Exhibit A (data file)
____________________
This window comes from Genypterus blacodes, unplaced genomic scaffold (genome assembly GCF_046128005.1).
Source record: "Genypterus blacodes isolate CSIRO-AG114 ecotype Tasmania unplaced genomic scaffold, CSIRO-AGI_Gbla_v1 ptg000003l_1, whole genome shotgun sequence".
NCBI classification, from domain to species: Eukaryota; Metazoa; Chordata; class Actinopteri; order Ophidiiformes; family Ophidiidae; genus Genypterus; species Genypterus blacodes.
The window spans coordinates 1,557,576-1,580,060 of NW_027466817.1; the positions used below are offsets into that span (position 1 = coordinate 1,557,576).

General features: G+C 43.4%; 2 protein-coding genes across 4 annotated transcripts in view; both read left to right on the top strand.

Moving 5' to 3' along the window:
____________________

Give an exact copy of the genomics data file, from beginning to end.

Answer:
This window comes from Genypterus blacodes, unplaced genomic scaffold (genome assembly GCF_046128005.1).
Source record: "Genypterus blacodes isolate CSIRO-AG114 ecotype Tasmania unplaced genomic scaffold, CSIRO-AGI_Gbla_v1 ptg000003l_1, whole genome shotgun sequence".
NCBI classification, from domain to species: Eukaryota; Metazoa; Chordata; class Actinopteri; order Ophidiiformes; family Ophidiidae; genus Genypterus; species Genypterus blacodes.
The window spans coordinates 1,557,576-1,580,060 of NW_027466817.1; the positions used below are offsets into that span (position 1 = coordinate 1,557,576).

General features: G+C 43.4%; 2 protein-coding genes across 4 annotated transcripts in view; both read left to right on the top strand.

Moving 5' to 3' along the window: